Thursday, 27 September 2018

Top Tens: Ed Hall of All Silk Mastering House and Ville's Top Ten Records

Converge – Axe To Fall
Kurt Ballou, of course. Don't think I've ever met anyone without a K.B. appreciation but it'd probably be the same as meeting someone who doesn't like dogs...

This album steadily blew my lid off - it took a lot of digestion to appreciate how detailed and involved this record is. I used to stick it on computer speakers, car speakers, van speakers, ear buds – everything – and that depth, saturation, impact and solidity held-like-glue; every-single-time. What you think you're hearing is not what you're hearing, you get the main upfront parts, except it's sitting on a foundation on a foundation on a foundation – inception vibes.
 The guitars have this dimension, character, aura – pretty mind altering getting into the deep waters of this record (so many whaa, hmm, aah moments) – seamless changes of themes, hidden parts, space, distance, layering; the pallet of production and music technique is entirely varied and breaks the conventions of the genre. Not just to throw it all in there but to do it that well with real transcendent, emotional impact.

Algernon Cadwallader – Parrot Flies
This album came to me at a time where I was way deep in punk/hardcore/metal and trying to upkeep 100+ days of touring a year, so was pining for an ear break. Some friends told me the stories of this crazy noodly genre that wasn't exactly a genre, that didn't really blow up, that maybe 2–3 bands were doing well. It was very niche and hip but the story went that a bunch of 'hardcore kids' got bored and started coming up with these noodly gritty melodic lines that didn't fit into pop punk at all, always with a screechy vocalist who couldn't really sing too well but had decent scratchy pipes. It really is it's own thing; it's not pop, indie or punk but it's sorta-kinda all those things at once without being them at all. The guitar playing was irresistible, just these juicy odd melodic noodles sounding like they were hanging by a thread all the while being catchy as anything. The production on even the best bands of this wave is pretty bad (although it wouldn't be the same if it wasn't) yet this particular album is very well done in its own right, not over-produced in any way, great decision making – appropriate to the core. I'm not sure if it was recorded to tape but I'd be pretty surprised if it wasn't, so nicely sizzled – either way, the engineer managed to fit all this drive, melody and awkward vocals into all the right ranges and it still sounds so juicy, airy, layered and separated. The character of the production is so specific to the genre, it's very cool that this tiny movement happened. For sure a masterclass on guitar phrasing and genre appropriate production but at the heart of it just a nice, exciting listen.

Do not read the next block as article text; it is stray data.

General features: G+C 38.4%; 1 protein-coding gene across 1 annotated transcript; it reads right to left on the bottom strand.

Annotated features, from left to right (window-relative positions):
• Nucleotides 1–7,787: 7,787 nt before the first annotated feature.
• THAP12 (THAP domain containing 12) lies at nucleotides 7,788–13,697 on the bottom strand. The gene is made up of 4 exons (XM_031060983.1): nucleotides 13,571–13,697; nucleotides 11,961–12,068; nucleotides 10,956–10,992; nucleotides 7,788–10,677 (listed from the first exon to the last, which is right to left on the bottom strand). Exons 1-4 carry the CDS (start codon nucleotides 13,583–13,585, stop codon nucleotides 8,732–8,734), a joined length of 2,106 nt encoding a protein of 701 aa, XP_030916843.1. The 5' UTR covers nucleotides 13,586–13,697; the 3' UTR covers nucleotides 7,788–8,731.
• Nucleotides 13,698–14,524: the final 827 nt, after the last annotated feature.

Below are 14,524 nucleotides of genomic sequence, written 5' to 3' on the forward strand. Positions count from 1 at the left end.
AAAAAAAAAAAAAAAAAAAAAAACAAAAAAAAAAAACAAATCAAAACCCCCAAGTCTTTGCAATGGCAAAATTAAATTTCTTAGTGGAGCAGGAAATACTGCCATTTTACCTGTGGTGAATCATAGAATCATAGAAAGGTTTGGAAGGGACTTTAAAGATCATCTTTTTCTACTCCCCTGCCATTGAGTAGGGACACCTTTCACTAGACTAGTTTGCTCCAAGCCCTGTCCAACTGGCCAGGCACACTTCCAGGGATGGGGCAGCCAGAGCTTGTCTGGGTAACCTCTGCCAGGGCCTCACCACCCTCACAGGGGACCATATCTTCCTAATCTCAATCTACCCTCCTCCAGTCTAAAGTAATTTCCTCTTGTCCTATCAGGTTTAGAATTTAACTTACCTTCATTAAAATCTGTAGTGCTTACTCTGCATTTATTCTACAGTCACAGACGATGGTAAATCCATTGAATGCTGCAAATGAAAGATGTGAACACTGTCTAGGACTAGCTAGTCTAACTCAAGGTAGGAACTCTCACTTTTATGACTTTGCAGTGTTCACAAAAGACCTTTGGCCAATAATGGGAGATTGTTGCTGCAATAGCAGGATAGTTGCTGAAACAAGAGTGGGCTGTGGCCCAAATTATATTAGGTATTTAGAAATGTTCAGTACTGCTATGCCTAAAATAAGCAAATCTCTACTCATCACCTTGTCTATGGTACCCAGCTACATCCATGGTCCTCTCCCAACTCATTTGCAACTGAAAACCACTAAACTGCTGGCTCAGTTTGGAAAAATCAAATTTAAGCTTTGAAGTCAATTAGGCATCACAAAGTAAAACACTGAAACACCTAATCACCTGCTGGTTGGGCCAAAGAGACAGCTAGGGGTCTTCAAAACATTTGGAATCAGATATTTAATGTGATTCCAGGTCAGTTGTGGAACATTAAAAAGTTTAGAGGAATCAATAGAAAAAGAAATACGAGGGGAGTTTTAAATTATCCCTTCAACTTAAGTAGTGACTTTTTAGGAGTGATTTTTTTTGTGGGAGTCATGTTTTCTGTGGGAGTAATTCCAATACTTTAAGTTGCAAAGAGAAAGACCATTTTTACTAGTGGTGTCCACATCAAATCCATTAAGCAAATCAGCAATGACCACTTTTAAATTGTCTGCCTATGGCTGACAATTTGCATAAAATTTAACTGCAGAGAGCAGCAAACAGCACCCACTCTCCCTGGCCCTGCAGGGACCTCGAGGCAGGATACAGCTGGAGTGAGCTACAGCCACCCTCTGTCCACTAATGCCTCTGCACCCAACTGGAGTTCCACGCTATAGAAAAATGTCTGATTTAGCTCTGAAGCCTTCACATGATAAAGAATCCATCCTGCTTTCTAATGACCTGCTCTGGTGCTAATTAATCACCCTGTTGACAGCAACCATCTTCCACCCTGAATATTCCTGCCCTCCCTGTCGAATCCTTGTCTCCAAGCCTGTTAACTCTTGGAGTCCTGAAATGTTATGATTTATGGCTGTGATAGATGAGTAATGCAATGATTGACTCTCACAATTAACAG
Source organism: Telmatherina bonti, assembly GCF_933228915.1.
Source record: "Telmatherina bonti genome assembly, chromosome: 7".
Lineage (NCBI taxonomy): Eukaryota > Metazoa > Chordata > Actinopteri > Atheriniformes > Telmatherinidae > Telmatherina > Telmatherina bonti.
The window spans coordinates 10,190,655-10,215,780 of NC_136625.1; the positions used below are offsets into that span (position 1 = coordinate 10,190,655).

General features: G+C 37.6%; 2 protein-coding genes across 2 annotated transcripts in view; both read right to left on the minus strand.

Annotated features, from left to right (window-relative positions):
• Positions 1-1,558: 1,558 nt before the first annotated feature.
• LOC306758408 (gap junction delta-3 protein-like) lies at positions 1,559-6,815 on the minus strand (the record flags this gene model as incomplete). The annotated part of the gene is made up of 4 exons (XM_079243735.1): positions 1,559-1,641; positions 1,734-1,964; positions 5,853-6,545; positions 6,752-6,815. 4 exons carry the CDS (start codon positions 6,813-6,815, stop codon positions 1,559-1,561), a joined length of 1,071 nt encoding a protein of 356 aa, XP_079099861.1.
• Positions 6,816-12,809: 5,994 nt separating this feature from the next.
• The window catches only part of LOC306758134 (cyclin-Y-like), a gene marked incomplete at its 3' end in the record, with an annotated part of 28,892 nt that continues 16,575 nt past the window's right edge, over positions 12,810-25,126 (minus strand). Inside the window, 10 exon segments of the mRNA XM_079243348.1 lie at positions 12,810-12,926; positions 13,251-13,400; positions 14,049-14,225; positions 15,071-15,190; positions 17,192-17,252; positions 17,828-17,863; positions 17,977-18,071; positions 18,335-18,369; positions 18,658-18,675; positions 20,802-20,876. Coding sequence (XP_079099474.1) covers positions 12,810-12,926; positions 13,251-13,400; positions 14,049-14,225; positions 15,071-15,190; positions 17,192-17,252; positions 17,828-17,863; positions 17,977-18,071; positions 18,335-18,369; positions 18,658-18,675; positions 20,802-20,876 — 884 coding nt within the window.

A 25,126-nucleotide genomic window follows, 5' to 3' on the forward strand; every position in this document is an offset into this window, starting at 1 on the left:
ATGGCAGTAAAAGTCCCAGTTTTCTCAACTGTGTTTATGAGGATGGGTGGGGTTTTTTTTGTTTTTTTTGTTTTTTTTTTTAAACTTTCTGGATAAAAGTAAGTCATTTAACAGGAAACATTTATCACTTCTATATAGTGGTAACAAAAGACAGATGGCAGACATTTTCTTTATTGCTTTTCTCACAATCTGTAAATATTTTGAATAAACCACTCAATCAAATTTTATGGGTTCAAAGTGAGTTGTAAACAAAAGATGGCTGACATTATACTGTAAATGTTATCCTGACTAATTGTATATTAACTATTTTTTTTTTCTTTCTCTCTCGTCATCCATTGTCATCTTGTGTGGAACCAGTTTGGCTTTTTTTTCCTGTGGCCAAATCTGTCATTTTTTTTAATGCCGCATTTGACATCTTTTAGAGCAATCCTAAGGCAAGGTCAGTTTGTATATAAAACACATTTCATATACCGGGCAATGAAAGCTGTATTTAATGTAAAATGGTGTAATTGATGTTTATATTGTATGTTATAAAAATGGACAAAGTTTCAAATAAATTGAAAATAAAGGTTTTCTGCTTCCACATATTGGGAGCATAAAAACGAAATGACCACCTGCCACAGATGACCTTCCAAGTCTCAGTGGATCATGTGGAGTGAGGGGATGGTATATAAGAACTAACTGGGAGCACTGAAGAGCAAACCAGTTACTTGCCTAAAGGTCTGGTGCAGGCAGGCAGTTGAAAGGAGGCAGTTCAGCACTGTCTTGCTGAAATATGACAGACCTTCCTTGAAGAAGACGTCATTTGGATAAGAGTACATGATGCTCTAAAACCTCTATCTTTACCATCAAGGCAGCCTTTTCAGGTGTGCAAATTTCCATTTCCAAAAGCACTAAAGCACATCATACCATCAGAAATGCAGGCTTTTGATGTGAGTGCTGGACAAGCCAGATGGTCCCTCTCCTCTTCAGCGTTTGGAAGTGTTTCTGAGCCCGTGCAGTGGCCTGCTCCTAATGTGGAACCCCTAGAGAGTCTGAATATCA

Big D & The Kids Table – Good Luck
It's 2005, you've got a usb operated mp3 player and enough room for 200 songs... Limewire is hot shit and you've only gotta wait an hour to get one album at a time. WYD – Get into ska-punk bands, of course. Actually, my buddy sent me some of their highlight songs on MSN messenger, which started it all off... I loved what McWane sang about especially on the title song of the album. It was straight to the point, heartfelt and accessible to a teenager finding their way in the world. The journey wouldn't have been the same without this one, very dear.

Dillinger Escape Plan – Calculating Infinity

A handful of shrooms from a stranger at Hevy Fest 2012 led to seeing these guys live for the first time, having never done the Dillinger dive before. All I felt was pure awe, Billy Rymer being an absolute genie. It was pretty late into their run at that point. By today's standards it's a pretty bad sounding record (piccolo snare and boss sounding distortions) except for the fact it was recorded to tape, in the 90s. The drums are human, no disguising. I love the combination of raw, direct human playing and raw production. There was no hiding behind anything on this record. The purity is rare at that level and then so many bands have spent 3 decades trying to catch up.

Within The Ruins – Creature
I have no idea how a burned copy of this CD made it into the car but it did, around a time I'd devoted a portion of my life to working every hour under the sun at a call centre. The drive was an hour and a half there, same back, and I was leaving at 6am, getting home late. It's a lot of digestion time, a lot of time in traffic with nothing but the company of CDs (and Rayyan EATD, he slept a lot) and this one just kept making its way back in. I was working through a big library of metal/djent style tunes at the time but this one was the anchor of the lot. I guess the grooves are linear, catchy, don't require all your mental capacity, the movements are varied enough to keep your attention and the playing is silly, I guess that's what made it so digestible on long drives.